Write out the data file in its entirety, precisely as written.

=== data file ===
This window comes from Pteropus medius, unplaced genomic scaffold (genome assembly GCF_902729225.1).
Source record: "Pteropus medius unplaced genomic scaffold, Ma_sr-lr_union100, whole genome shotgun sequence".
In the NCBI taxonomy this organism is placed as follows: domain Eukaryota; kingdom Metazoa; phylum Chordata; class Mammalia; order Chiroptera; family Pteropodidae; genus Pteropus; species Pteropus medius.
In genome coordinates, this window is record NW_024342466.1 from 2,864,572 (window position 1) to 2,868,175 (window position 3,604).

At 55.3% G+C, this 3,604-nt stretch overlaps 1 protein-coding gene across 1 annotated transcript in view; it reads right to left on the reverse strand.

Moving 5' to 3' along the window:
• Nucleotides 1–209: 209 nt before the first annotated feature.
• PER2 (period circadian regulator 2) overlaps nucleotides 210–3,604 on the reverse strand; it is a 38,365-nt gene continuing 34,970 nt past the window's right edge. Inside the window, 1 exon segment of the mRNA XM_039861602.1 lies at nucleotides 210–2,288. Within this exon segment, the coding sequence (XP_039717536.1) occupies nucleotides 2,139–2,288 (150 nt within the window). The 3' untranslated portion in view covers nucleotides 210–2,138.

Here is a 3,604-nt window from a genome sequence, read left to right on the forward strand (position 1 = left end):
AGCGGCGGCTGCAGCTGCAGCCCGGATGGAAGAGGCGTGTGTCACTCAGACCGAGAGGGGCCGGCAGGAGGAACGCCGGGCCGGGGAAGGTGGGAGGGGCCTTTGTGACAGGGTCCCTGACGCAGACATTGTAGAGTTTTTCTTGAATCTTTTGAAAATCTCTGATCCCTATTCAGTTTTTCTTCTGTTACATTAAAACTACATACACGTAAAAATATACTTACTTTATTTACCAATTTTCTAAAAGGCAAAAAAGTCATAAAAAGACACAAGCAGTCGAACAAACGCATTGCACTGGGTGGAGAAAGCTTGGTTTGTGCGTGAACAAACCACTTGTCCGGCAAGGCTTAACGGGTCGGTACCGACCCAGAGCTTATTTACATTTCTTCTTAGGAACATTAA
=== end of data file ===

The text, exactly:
This window comes from Pteropus medius, unplaced genomic scaffold (genome assembly GCF_902729225.1).
Source record: "Pteropus medius unplaced genomic scaffold, Ma_sr-lr_union100, whole genome shotgun sequence".
In the NCBI taxonomy this organism is placed as follows: domain Eukaryota; kingdom Metazoa; phylum Chordata; class Mammalia; order Chiroptera; family Pteropodidae; genus Pteropus; species Pteropus medius.
In genome coordinates, this window is record NW_024342466.1 from 2,864,572 (window position 1) to 2,868,175 (window position 3,604).

At 55.3% G+C, this 3,604-nt stretch overlaps 1 protein-coding gene across 1 annotated transcript in view; it reads right to left on the reverse strand.

Moving 5' to 3' along the window:
• Nucleotides 1–209: 209 nt before the first annotated feature.
• PER2 (period circadian regulator 2) overlaps nucleotides 210–3,604 on the reverse strand; it is a 38,365-nt gene continuing 34,970 nt past the window's right edge. Inside the window, 1 exon segment of the mRNA XM_039861602.1 lies at nucleotides 210–2,288. Within this exon segment, the coding sequence (XP_039717536.1) occupies nucleotides 2,139–2,288 (150 nt within the window). The 3' untranslated portion in view covers nucleotides 210–2,138.

Here is a 3,604-nt window from a genome sequence, read left to right on the forward strand (position 1 = left end):
AGCGGCGGCTGCAGCTGCAGCCCGGATGGAAGAGGCGTGTGTCACTCAGACCGAGAGGGGCCGGCAGGAGGAACGCCGGGCCGGGGAAGGTGGGAGGGGCCTTTGTGACAGGGTCCCTGACGCAGACATTGTAGAGTTTTTCTTGAATCTTTTGAAAATCTCTGATCCCTATTCAGTTTTTCTTCTGTTACATTAAAACTACATACACGTAAAAATATACTTACTTTATTTACCAATTTTCTAAAAGGCAAAAAAGTCATAAAAAGACACAAGCAGTCGAACAAACGCATTGCACTGGGTGGAGAAAGCTTGGTTTGTGCGTGAACAAACCACTTGTCCGGCAAGGCTTAACGGGTCGGTACCGACCCAGAGCTTATTTACATTTCTTCTTAGGAACATTAA